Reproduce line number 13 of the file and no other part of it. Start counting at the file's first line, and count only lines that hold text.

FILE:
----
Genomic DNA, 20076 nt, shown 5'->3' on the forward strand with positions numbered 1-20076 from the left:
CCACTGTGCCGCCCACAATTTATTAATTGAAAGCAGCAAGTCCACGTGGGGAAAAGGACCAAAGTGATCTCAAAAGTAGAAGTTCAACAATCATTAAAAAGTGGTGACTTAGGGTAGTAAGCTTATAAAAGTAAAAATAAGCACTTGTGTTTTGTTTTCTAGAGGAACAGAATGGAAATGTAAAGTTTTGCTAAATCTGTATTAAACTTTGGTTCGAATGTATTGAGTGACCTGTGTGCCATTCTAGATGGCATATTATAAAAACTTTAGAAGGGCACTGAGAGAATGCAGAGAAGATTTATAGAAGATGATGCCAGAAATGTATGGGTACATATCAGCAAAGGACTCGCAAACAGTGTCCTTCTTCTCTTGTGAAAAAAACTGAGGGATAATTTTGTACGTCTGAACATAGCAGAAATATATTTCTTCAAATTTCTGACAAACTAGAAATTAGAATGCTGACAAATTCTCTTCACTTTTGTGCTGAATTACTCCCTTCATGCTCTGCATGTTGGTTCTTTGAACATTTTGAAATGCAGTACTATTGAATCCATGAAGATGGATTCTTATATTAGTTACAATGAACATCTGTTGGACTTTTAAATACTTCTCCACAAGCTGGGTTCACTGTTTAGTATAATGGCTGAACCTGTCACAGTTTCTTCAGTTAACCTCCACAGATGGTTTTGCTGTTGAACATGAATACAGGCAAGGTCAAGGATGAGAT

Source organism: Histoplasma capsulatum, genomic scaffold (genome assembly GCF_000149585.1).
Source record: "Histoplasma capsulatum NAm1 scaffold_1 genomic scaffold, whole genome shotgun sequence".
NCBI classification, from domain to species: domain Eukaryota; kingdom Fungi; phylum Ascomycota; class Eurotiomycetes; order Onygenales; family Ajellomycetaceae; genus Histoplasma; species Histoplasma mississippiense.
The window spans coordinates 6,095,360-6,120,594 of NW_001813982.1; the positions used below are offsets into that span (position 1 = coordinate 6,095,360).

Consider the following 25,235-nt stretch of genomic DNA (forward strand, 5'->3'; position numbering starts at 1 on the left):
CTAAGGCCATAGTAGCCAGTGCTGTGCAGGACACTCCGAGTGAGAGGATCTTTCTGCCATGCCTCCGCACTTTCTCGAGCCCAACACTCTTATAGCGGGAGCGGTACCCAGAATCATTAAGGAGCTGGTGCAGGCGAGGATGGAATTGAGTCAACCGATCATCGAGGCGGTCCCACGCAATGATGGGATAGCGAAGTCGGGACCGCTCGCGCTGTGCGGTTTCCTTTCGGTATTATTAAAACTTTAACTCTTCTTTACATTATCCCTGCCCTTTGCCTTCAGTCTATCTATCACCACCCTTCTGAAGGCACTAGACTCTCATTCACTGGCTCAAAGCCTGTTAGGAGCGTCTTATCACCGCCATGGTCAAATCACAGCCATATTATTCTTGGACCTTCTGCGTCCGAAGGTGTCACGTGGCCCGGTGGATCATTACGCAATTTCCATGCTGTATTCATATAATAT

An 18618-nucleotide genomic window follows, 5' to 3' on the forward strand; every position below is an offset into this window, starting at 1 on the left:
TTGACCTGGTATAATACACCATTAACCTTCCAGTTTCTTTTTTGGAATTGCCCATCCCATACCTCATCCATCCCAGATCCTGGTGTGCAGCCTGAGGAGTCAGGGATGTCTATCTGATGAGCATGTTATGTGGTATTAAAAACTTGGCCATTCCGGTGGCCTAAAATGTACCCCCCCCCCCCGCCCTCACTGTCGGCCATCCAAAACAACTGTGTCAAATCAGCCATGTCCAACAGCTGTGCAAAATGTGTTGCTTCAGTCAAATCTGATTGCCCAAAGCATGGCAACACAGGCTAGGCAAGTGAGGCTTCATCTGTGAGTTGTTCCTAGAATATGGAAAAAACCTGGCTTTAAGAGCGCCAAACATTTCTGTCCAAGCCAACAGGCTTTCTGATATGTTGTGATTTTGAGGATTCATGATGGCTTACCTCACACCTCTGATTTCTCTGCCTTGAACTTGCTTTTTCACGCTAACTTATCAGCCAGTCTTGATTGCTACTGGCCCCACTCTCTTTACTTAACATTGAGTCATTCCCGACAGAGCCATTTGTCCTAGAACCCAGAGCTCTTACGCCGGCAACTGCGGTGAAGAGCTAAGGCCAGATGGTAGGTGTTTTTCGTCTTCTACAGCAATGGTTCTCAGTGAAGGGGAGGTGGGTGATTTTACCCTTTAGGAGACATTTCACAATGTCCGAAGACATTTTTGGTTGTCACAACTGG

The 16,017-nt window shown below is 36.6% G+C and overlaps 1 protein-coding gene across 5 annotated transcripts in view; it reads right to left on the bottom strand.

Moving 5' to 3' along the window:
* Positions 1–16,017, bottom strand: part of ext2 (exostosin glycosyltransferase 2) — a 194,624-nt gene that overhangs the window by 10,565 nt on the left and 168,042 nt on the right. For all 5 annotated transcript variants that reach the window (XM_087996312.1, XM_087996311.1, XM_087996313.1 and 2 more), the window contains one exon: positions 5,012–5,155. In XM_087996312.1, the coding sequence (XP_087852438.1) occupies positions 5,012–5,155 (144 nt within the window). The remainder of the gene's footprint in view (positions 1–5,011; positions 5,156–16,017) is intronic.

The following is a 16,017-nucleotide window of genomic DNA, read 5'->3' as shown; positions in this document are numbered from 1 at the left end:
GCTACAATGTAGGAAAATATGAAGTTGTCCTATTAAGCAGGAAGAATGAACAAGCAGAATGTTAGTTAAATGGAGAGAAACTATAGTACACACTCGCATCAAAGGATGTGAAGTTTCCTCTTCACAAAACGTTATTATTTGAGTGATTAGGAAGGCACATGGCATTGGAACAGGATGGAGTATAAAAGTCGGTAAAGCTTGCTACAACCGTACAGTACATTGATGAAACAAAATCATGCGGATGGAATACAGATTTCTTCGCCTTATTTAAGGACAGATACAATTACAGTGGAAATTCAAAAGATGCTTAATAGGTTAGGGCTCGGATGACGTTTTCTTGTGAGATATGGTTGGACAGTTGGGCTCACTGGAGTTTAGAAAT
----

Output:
* Positions 1–16,017, bottom strand: part of ext2 (exostosin glycosyltransferase 2) — a 194,624-nt gene that overhangs the window by 10,565 nt on the left and 168,042 nt on the right. For all 5 annotated transcript variants that reach the window (XM_087996312.1, XM_087996311.1, XM_087996313.1 and 2 more), the window contains one exon: positions 5,012–5,155. In XM_087996312.1, the coding sequence (XP_087852438.1) occupies positions 5,012–5,155 (144 nt within the window). The remainder of the gene's footprint in view (positions 1–5,011; positions 5,156–16,017) is intronic.